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Catcher Was A Spy, The
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by Jay Seaver

"A man and movie sometimes too mysterious for their own good."
2 stars

Morris "Moe" Berg, this film tells us, was an enigma, and he had reason to be during his life; he was Jewish in a time when one didn't loudly declare it, a "lifelong bachelor" who zealously guarded his privacy, and an academic achiever who spent his youth as a professional baseball player before undertaking missions for the OSS during World War II. It's a shame that the filmmakers aren't more interested in cracking that shell in order to see what's underneath.

Screenwriter Robert Rodat takes a fair amount of liberties with the story, starting by moving a 1934 all-star tour of Japan to 1936, when he was a backup catcher for the Boston Red Sox. While there, Berg (Paul Rudd) meets a Japanese historian (Hiroyuki Sanada) who opines that their countries will inevitably go to war and then surreptitiously makes his way to the roof of one of Tokyo's tallest buildings to get footage of the city's layout, including the naval yards. After Pearl Harbor, he contacts a friend from Princeton who works in the State Department. There's a place for smart, physically capable who speak nearly a dozen languages like Berg in the Office of Strategic Services, and though he's initially placed on a desk, he's given a mission to accompany Dutch physicist Samuel Goudsmit (Paul Giamatti) to Rome to learn what progress Werner Heisenberg (Mark Strong) has made as the head of Germany's nuclear program - a mission that will take him to Zurich, where Heisenberg frequently visits colleague Paul Scherrer (Tom Wilkinson), tasked with assassinating Heisenberg if necessary.

You could cut about half of that out and still have a story that sounds too good to be true, but the trick is to tell it well. The basics of Berg's story are enough to capture the imagination, but the filmmakers seem a bit too willing to just let the audience fill in the details rather than stitch it together into a particular story. The through-line they do find is speculative, positing that his skill and passion for secrecy comes from being a closeted bisexual man in that era. It's entirely possible - Berg's ability to keep a secret might just have been good enough to leave no trace even when it might have made him a queer icon in the present - but it's a direction that can only have a limited payoff. The way they loudly tap-dance around his sexuality is right out of the era's playbook - shouted slurs rebutted by a heterosexual sex scene, assertions of open-mindedness only backed up by hints - so it's a kind of half-hearted commitment to the theme.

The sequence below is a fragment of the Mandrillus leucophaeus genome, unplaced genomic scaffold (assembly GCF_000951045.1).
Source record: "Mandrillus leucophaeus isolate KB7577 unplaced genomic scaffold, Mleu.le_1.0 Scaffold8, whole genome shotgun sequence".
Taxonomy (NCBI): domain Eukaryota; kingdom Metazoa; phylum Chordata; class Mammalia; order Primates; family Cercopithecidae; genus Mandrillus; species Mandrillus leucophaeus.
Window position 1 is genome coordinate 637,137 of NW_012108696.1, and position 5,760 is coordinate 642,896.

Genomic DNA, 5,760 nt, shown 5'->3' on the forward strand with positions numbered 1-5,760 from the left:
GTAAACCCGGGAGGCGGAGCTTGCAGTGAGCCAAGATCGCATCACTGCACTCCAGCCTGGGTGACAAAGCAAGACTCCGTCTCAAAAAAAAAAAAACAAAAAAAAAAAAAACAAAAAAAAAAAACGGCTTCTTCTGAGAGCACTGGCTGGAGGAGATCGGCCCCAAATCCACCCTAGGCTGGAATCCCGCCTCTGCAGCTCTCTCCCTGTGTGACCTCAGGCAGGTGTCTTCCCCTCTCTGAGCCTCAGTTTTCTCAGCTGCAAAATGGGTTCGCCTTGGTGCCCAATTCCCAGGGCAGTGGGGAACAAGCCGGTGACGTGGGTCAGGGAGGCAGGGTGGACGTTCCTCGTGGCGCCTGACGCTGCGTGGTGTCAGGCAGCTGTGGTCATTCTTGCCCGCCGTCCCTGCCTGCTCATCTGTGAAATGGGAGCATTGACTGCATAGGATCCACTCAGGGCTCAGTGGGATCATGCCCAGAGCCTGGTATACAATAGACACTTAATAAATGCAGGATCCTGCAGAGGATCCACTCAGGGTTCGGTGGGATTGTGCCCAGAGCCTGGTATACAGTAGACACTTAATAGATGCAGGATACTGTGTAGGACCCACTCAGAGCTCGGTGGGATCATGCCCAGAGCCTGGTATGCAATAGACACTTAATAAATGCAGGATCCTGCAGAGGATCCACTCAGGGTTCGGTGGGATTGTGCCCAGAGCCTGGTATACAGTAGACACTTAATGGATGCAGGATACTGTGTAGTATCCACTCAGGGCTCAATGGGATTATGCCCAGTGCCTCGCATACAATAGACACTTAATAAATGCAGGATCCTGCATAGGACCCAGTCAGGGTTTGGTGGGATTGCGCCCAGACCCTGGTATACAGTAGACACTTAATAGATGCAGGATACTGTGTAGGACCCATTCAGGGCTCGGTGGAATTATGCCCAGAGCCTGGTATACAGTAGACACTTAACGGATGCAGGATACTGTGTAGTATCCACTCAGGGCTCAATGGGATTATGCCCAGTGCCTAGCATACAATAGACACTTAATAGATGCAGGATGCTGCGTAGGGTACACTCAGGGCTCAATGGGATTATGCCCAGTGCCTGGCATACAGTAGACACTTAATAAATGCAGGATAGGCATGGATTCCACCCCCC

It's disappointing that what they actually show seems so bland, too; writer Robert Rodat seems to assemble a checklist of anecdotes that director David Lewin cannot often convert into exciting scenes. Scenes may not be flat all the way through, but will often end that way and have the important things that happened dropped. Even the centerpiece battlefield action is drab, feeling like an imitation of action movies that truly invest in getting to the other side of the shooting gallery. The movie is arguably most alive during its brief old-time baseball scenes, enough that one wonders how they could have it more central, maybe taking a broader look at Berg's life and comparing his rise and fall on the diamond with his life afterward.

Star Paul Rudd doesn't often take this dramatic a role, and he does seem most confident when he can be funny or charming. There sometimes doesn't seem to be anything underneath his more ambiguous moments besides being mysterious. He's surrounded by an impressive, capable cast, enough to enliven every scene: Hiroyuki Sanada is magnetic as the friend he makes in Japan, Jeff Daniels makes a reassuringly capable stern authority figure, and Paul Giamatti is more reined in than usual but still passionate as the pacifistic scientist partnered with Berg on his mission. The trouble is that they are all playing fairly isolated characters, only fitting into one corner of Berg's life. The closest thing to a relationship that drives the movie involves Sienna Miller as Berg's girlfriend, and that's about them not marrying while he's still in Boston.

It's a neat story and a good cast for it; it just never becomes as exciting as it is intriguing. It's never bad enough to truly dislike, but at no point does it live up to its potential. There's supposedly a documentary on the way from the makers of "The Life and Times of Hank Greenberg" which may tell Berg's story better, but in the meantime, this is serviceable but disappointing.

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originally posted: 06/25/18 06:20:39
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OFFICIAL SELECTION: 2018 Sundance Film Festival For more in the 2018 Sundance Film Festival series, click here.

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  22-Jun-2018 (R)



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